The beginning of a divorce or child custody case is when things are the most overwhelming, confusing, and potentially intimidating. There’s often a lot of activity, and a lot of that activity sets the stage for what will come as the case reaches its conclusion.
Whether a case is contested or uncontested, the beginning is often fairly busy. Whether you’re working on preparing a first draft of a separation agreement or the first draft of the pleadings that will carry you into court, there are a lot of decisions to be made, a lot of advantages and disadvantages to carefully weigh and consider, and still so many unknowns.
The unknown is never a fun place to be, which is why it’s so good that you’re here! The more you learn about the divorce process in Virginia, the more you’ll be able to make effective decisions as your case progresses. I definitely recommend that you request a free copy of our divorce book and consider attending our monthly divorce webinar for Virginia women, especially if you’re not that familiar with divorce in Virginia and what’s involved.
I’ve spent some time recently talking a lot about the various fault based grounds for divorce: adultery, sodomy, buggery, cruelty, apprehension of bodily hurt, desertion, and abandonment. (There’s also felony conviction, but I haven’t dedicated an entire blog post to discussing it; it’s much more self explanatory.)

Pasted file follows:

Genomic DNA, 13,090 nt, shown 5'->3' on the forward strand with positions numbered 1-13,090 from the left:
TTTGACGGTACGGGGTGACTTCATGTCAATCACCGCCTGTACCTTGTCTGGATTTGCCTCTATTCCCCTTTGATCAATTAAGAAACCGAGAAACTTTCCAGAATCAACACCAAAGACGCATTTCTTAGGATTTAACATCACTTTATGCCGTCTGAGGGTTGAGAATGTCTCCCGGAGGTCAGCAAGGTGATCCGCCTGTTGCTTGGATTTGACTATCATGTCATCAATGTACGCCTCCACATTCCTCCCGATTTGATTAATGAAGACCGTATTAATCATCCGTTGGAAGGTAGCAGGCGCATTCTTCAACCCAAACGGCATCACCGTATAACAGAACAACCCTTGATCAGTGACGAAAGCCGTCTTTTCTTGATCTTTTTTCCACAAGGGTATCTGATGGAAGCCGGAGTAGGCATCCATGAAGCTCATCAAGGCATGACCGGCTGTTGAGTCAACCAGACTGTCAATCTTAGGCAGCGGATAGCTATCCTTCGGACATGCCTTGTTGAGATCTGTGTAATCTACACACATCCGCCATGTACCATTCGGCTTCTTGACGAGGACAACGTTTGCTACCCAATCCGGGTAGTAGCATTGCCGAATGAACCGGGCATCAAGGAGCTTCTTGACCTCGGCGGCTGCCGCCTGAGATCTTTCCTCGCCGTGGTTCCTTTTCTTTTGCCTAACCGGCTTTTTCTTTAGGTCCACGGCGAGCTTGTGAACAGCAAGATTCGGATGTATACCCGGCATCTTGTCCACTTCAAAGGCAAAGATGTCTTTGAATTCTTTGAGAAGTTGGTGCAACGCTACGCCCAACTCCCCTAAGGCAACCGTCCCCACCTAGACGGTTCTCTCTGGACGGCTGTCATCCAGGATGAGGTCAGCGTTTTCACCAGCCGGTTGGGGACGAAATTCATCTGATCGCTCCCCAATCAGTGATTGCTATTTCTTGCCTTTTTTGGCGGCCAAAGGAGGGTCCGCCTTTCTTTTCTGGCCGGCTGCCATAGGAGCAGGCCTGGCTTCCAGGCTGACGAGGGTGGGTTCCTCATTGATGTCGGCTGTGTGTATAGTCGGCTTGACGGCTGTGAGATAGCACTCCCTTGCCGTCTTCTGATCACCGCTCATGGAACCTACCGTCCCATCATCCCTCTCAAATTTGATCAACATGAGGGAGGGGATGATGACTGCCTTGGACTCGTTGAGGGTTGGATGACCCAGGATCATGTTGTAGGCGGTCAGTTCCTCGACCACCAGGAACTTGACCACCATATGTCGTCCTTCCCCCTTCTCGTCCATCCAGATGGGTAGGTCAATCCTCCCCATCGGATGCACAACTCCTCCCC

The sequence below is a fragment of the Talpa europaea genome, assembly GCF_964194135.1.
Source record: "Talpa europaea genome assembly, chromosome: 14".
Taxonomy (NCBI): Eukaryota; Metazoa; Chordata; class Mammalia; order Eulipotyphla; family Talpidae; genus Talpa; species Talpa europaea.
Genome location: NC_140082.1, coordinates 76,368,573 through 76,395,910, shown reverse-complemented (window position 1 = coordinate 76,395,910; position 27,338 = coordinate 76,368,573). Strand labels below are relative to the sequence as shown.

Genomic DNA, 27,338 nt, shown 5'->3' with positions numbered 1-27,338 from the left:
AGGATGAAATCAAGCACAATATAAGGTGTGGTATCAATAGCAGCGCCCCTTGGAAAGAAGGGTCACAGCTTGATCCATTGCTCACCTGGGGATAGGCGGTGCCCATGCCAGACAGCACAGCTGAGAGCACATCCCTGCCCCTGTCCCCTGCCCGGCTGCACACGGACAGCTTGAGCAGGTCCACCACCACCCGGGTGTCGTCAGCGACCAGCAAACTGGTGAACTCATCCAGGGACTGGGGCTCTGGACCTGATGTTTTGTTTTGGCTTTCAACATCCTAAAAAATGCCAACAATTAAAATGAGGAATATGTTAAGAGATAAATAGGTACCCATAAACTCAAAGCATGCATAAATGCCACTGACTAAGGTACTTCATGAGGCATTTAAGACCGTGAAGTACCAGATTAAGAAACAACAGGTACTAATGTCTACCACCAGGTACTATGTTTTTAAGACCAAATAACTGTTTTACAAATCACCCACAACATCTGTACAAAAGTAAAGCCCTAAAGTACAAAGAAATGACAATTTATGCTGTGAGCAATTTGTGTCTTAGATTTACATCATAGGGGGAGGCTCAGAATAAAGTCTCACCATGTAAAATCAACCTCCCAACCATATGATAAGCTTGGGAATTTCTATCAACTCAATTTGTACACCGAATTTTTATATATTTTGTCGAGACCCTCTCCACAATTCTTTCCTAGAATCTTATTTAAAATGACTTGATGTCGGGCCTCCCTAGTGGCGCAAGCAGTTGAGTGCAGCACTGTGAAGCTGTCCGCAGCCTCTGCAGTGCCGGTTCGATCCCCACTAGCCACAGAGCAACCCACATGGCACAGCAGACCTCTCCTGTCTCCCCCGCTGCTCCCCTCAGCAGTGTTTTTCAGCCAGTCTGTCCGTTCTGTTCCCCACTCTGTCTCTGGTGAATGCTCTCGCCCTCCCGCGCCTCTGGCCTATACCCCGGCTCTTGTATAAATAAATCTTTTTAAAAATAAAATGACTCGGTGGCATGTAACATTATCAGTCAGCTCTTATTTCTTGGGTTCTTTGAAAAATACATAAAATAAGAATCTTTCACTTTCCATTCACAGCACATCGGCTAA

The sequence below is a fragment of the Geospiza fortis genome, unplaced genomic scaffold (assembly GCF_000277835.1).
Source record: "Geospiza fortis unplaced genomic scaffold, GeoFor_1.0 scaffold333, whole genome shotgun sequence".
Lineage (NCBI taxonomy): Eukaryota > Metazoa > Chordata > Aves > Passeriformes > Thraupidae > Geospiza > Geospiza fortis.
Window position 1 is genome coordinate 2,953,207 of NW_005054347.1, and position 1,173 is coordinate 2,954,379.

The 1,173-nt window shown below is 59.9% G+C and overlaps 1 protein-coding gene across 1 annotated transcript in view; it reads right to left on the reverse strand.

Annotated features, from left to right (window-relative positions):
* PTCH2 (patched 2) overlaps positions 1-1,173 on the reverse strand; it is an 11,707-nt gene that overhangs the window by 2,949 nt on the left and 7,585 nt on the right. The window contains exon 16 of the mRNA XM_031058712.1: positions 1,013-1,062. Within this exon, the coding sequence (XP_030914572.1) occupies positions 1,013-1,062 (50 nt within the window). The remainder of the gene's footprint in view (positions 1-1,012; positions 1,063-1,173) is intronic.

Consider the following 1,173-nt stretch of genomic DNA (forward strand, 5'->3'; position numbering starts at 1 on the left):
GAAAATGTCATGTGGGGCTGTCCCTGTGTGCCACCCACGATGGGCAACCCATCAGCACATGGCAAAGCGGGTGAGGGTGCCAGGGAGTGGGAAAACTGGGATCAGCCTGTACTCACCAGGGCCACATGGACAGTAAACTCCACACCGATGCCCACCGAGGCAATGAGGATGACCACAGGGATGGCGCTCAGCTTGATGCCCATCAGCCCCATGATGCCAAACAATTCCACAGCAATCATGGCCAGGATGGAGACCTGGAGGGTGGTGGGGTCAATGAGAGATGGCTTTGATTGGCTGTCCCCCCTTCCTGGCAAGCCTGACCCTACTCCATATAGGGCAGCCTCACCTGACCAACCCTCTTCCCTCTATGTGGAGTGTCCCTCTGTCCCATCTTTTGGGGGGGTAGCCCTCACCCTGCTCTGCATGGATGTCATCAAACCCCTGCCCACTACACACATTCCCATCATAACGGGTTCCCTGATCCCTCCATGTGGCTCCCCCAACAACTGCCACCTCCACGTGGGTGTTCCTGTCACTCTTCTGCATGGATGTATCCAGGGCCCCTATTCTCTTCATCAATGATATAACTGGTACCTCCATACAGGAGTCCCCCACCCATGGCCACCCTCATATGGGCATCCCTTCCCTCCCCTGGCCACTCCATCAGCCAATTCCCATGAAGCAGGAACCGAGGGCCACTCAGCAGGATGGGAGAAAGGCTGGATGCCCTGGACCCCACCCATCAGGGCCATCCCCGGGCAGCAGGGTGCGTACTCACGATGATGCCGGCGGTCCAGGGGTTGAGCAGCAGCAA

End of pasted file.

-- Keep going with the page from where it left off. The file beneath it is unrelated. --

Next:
Depending on whether you move forward with a fault based divorce or a no fault one, it will have a lot to do with how your case progresses and the steps that are taken towards its resolution.
When you file – which you can’t do until your grounds exist – you formally open up your case with the court, which means that you can avail yourself to all the resources the court offers you. In an uncontested, no fault case, it’s common that you won’t even file until your agreement is signed and your year of separation has already elapsed, which means that there’s no need to have a pendente lite hearing, prepare and serve and answer discovery, or schedule a judicial settlement conference – it’s already settled, after all.
Many cases that are initially filed on fault will ultimately switch over to no fault cases. Settlement happens a lot, and for a lot of reasons. But, if you’ve filed on fault, or filed a contested no fault divorce (which just means that you couldn’t reach an agreement, but that your one year of separation has already run), you will have the opportunity to use the court to facilitate your case. One of the things you can do, in a case that has been properly filed but where no agreement has yet been reached, is to conduct discovery.